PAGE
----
Movie InfoEliezer and Uriel Shkolnik are both eccentric professors, who have dedicated their lives to their work in Talmudic Studies. The father, Eliezer, is a stubborn purist who fears the establishment and has never been recognized for his work. While his son, Uriel, is an up-and-coming star in the field, who appears to feed on accolades, endlessly seeking recognition. Then one day, the tables turn. When Eliezer learns that he is to be awarded the Israel Prize, the most valuable honor for scholarship in the country, his vanity and desperate need for validation are exposed. His son Uriel, meanwhile, is thrilled to see his father's achievements finally recognized but, in a darkly funny twist, is forced to choose between the advancement of his own career and his father's. Will he sabotage his father's glory? -- (C) Sony Pictures Classics … More
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Critic Reviews for Footnote
At the last... Footnote is so intelligently and deftly made that we are glad it exists.
"Footnote" deals with ambition, isolation, the dangers of too much success and the inevitable gap between generations.
Cedar mines dark humor from the humiliations of identity checks and pecking orders.
Footnote requires little knowledge of Judaism and its texts. Rather, it's about the complications of love, guilt, and rage.
Israeli writer-director Joseph Cedar's tale of two Talmudic scholars set in present-day Jerusalem, while not exactly side-splitting, is quietly riotous. And, yes, the guffaws are bittersweet.
At times, the film seems to turn into a microfiche machine, with the story's sections divided by frames thumping past us as if propelled by a researcher, eyes scanning.
a consistently inconsistent drama that could and should have been so much better.
Cedar remains in stylistic second gear for the rest of the film, and interest fizzles out long before the finish line.
A dry academic tragi-comedy about academic blackballing, scholarship and taking stock of how you've spent, or misspent, your life.
It remains painful to live in a world where Jack and Jill makes it into commercial cinemas and this superb Israeli film gets kicked into the underbrush.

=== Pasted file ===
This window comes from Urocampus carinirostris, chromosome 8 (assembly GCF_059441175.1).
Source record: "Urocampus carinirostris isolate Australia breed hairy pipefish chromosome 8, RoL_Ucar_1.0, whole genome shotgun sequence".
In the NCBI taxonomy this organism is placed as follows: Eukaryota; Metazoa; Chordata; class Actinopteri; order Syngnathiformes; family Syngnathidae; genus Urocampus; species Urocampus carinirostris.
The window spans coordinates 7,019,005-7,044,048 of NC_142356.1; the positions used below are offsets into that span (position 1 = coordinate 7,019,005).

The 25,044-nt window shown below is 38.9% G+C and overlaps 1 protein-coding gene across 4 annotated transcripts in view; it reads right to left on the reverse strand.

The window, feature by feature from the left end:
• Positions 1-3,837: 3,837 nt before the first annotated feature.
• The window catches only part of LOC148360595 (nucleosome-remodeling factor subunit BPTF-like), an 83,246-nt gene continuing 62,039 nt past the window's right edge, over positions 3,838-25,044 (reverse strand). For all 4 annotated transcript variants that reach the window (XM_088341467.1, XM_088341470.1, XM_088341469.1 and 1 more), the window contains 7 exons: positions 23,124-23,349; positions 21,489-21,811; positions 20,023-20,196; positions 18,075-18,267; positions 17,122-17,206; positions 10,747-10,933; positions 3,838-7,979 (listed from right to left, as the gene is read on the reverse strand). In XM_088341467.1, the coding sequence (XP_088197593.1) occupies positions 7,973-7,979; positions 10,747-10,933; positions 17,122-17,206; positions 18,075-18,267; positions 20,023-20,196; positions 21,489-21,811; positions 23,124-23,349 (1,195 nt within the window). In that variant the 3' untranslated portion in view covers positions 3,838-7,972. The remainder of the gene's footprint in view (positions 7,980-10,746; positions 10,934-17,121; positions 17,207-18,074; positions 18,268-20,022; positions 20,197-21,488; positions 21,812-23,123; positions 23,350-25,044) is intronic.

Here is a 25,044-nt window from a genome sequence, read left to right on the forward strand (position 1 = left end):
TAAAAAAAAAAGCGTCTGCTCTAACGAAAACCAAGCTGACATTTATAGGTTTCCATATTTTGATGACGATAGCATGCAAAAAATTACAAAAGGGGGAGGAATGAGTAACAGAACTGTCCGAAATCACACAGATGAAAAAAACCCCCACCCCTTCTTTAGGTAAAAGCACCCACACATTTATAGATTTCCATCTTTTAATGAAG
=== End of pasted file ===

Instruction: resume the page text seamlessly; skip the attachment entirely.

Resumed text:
Footnote is lighthearted in tone -- which is key to its success, even though it deals with serious family issues and also spotlights the stubbornness and hypocrisy of academic world.
The Coen Brothers must be ticked that they didn't think of the idea first.
...a drama about the internecine skirmishes - actual and metaphoric - fought between fathers and sons that might fairly be called Shakespearean.
The premise enables Cedar to spoof academic infighting and professorial egomania even as he dissects a love-hate blood connection that has been fraught with tension and mistrust ever since Abraham was willing to slay Isaac.
Cedar is mostly interested in the father-son dynamics, and he cast excellent actors.
While neither father or son are likeable characters, Cedar still manages to make us care about what will happen to their tumultuous relationship. The end result is a gratifying treat.
Footnote has moments of humor and moments of pathos, but they often seem to be coming from different movies.
A dense and complex piece of filmmaking, made manageable through the warm and totally compelling performances of the two lead actors.
A funny, sorrowful, sharp-witted look at ambition, ego, and fathers and sons.
... a bitter and mordant comedy that evokes winces instead of laughs ...
Audience Reviews for Footnote
A man who has followed in his father's footsteps in the study of the Talmud give up a prestigious prize for his father's benefit.